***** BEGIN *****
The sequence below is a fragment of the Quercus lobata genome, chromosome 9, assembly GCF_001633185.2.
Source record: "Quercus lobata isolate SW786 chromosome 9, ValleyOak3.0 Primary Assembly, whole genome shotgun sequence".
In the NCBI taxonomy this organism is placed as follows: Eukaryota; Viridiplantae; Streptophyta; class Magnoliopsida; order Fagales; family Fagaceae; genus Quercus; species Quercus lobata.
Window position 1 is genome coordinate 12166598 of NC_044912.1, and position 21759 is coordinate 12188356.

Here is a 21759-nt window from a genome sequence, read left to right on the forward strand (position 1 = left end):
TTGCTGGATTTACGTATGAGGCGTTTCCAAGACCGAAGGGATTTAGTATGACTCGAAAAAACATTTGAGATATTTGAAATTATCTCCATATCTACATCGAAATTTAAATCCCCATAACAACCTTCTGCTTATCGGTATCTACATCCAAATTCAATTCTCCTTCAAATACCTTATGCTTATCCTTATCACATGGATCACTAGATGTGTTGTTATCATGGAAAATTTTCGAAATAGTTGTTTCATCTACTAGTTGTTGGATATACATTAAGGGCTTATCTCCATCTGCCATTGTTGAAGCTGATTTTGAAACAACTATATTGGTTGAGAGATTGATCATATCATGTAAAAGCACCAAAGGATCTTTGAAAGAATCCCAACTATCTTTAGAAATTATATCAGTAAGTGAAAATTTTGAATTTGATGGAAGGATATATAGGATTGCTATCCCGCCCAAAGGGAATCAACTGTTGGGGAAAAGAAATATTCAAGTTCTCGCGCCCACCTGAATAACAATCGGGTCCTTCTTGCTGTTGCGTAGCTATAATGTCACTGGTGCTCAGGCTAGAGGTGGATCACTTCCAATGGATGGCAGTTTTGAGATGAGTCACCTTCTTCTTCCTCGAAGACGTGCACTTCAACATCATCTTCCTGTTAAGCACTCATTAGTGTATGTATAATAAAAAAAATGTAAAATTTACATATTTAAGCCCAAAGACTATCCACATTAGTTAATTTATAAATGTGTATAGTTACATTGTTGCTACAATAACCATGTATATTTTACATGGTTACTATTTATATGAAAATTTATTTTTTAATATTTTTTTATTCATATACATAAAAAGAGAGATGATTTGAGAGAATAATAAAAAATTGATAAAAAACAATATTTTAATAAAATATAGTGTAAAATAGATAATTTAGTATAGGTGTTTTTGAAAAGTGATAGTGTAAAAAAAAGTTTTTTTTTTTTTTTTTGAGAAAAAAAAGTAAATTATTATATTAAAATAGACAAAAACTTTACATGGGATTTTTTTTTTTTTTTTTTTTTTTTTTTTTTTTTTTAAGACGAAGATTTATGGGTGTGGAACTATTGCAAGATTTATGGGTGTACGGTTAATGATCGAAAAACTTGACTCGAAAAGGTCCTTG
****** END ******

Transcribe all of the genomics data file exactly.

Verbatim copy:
The sequence below is a fragment of the Quercus lobata genome, chromosome 9, assembly GCF_001633185.2.
Source record: "Quercus lobata isolate SW786 chromosome 9, ValleyOak3.0 Primary Assembly, whole genome shotgun sequence".
In the NCBI taxonomy this organism is placed as follows: Eukaryota; Viridiplantae; Streptophyta; class Magnoliopsida; order Fagales; family Fagaceae; genus Quercus; species Quercus lobata.
Window position 1 is genome coordinate 12166598 of NC_044912.1, and position 21759 is coordinate 12188356.

Here is a 21759-nt window from a genome sequence, read left to right on the forward strand (position 1 = left end):
TTGCTGGATTTACGTATGAGGCGTTTCCAAGACCGAAGGGATTTAGTATGACTCGAAAAAACATTTGAGATATTTGAAATTATCTCCATATCTACATCGAAATTTAAATCCCCATAACAACCTTCTGCTTATCGGTATCTACATCCAAATTCAATTCTCCTTCAAATACCTTATGCTTATCCTTATCACATGGATCACTAGATGTGTTGTTATCATGGAAAATTTTCGAAATAGTTGTTTCATCTACTAGTTGTTGGATATACATTAAGGGCTTATCTCCATCTGCCATTGTTGAAGCTGATTTTGAAACAACTATATTGGTTGAGAGATTGATCATATCATGTAAAAGCACCAAAGGATCTTTGAAAGAATCCCAACTATCTTTAGAAATTATATCAGTAAGTGAAAATTTTGAATTTGATGGAAGGATATATAGGATTGCTATCCCGCCCAAAGGGAATCAACTGTTGGGGAAAAGAAATATTCAAGTTCTCGCGCCCACCTGAATAACAATCGGGTCCTTCTTGCTGTTGCGTAGCTATAATGTCACTGGTGCTCAGGCTAGAGGTGGATCACTTCCAATGGATGGCAGTTTTGAGATGAGTCACCTTCTTCTTCCTCGAAGACGTGCACTTCAACATCATCTTCCTGTTAAGCACTCATTAGTGTATGTATAATAAAAAAAATGTAAAATTTACATATTTAAGCCCAAAGACTATCCACATTAGTTAATTTATAAATGTGTATAGTTACATTGTTGCTACAATAACCATGTATATTTTACATGGTTACTATTTATATGAAAATTTATTTTTTAATATTTTTTTATTCATATACATAAAAAGAGAGATGATTTGAGAGAATAATAAAAAATTGATAAAAAACAATATTTTAATAAAATATAGTGTAAAATAGATAATTTAGTATAGGTGTTTTTGAAAAGTGATAGTGTAAAAAAAAGTTTTTTTTTTTTTTTTTGAGAAAAAAAAGTAAATTATTATATTAAAATAGACAAAAACTTTACATGGGATTTTTTTTTTTTTTTTTTTTTTTTTTTTTTTTTTTAAGACGAAGATTTATGGGTGTGGAACTATTGCAAGATTTATGGGTGTACGGTTAATGATCGAAAAACTTGACTCGAAAAGGTCCTTG